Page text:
Which begs the questions: Is it time for us to lay down our arms? And are we fighting a hopeless battle?
I certainly hope not, but perhaps the writing – poorly spelled or otherwise – is indeed on the wall. Those of you who are too young to remember can scarcely imagine the outrage when CDs first began appearing on music store shelves, threatening to replace beloved records and cassette tapes. Now even the CDs have been supplanted. Things outlive their usefulness. The world moves on. Maybe it’s ready to move on without editors.
One realm that is still a bastion of editorial bliss is advertising. Ad agencies are so afraid of looking stupid – or worse, making their clients look stupid – by printing or posting something with a typo that they keep in-house teams of language lovers handy to give everything a once-over. But if those of us who care about, respect, and love the English language are a dying breed, how long before corporate America stops worrying about errors in spelling or grammar? If they’re advertising to people who don’t see typos, then what does it matter if they’re there or not?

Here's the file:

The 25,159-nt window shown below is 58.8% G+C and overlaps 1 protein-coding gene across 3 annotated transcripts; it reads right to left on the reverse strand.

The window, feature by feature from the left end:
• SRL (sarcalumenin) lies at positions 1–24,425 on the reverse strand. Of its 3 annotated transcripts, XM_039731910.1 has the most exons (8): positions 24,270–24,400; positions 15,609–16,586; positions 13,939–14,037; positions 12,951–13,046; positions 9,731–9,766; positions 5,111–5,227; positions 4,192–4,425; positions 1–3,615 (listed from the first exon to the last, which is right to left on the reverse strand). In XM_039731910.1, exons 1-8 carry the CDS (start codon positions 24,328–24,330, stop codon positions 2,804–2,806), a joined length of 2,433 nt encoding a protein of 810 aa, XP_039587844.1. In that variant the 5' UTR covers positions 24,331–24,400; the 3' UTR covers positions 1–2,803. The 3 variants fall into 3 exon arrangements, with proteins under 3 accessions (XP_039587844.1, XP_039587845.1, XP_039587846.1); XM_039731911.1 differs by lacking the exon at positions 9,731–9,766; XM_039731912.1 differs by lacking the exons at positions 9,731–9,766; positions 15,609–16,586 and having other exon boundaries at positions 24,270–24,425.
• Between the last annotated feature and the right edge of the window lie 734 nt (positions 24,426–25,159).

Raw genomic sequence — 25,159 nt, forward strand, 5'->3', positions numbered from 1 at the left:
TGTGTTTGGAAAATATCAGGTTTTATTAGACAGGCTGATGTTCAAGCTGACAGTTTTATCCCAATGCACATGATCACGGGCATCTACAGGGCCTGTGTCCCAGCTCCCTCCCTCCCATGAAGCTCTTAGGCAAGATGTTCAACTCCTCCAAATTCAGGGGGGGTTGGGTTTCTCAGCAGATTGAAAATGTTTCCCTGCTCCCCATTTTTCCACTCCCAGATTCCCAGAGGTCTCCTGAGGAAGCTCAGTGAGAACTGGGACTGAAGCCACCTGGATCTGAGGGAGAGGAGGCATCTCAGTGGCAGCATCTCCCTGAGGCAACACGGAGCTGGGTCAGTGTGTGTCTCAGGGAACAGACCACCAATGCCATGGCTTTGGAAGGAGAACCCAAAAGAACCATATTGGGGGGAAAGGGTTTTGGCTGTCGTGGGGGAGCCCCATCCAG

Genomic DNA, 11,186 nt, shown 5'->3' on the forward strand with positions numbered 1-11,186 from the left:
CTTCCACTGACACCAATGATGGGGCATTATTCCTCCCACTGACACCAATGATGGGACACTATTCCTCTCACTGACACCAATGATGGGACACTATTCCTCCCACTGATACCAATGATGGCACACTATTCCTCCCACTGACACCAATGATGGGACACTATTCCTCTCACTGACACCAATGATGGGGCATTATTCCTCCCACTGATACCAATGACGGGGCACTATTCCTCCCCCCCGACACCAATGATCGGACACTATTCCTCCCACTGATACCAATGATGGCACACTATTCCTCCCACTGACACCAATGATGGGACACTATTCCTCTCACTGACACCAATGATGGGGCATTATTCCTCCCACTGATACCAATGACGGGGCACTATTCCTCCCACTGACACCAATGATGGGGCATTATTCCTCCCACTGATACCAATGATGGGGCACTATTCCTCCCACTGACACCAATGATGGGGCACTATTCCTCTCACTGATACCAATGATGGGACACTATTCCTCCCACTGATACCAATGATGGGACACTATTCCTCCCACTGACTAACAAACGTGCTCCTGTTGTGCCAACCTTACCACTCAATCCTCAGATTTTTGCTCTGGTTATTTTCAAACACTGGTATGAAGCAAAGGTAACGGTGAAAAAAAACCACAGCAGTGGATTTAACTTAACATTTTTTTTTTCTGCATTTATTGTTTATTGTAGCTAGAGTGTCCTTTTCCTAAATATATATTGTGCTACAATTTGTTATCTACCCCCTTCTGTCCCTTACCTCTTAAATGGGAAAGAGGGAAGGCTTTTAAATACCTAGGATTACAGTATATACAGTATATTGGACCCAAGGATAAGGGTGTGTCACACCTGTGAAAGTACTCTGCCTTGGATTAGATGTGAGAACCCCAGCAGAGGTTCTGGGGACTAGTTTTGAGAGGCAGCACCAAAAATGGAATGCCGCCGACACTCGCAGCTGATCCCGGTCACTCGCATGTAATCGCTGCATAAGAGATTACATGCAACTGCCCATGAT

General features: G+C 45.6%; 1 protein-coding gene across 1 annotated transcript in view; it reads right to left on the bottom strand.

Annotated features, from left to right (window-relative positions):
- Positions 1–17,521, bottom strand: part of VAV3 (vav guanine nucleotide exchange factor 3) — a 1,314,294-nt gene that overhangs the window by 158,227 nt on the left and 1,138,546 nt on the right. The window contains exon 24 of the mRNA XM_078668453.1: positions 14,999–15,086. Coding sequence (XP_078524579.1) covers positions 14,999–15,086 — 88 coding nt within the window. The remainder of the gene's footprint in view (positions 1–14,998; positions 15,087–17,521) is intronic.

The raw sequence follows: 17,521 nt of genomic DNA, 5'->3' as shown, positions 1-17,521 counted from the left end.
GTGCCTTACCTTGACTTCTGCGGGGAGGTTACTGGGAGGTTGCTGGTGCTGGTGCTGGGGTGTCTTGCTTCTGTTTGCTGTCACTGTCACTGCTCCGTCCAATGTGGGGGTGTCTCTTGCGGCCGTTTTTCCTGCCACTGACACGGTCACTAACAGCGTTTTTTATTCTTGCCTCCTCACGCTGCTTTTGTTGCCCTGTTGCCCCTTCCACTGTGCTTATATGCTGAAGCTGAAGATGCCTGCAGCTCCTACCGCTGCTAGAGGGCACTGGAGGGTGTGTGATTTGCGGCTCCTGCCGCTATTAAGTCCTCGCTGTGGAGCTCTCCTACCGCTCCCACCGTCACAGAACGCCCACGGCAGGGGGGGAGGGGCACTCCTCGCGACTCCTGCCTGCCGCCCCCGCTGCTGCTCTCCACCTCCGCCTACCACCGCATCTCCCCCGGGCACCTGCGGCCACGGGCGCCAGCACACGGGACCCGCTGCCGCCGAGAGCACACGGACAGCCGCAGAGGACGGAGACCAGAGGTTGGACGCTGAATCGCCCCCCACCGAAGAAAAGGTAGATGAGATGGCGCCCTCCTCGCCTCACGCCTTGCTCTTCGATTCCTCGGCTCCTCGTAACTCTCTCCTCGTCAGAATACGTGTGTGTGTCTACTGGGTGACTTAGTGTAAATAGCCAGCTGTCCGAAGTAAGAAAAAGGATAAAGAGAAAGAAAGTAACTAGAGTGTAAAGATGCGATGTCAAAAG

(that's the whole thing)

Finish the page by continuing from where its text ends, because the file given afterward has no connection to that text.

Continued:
People who do what we do know what we mean when we say that “the radar is always on” – in other words, we can never not see an error, no matter where we are. So we will always rail against typos and errors no matter where we see them. But if we’re all eventually put out to pasture, it won’t matter what we say – because no one will care.
By Steve Boudreault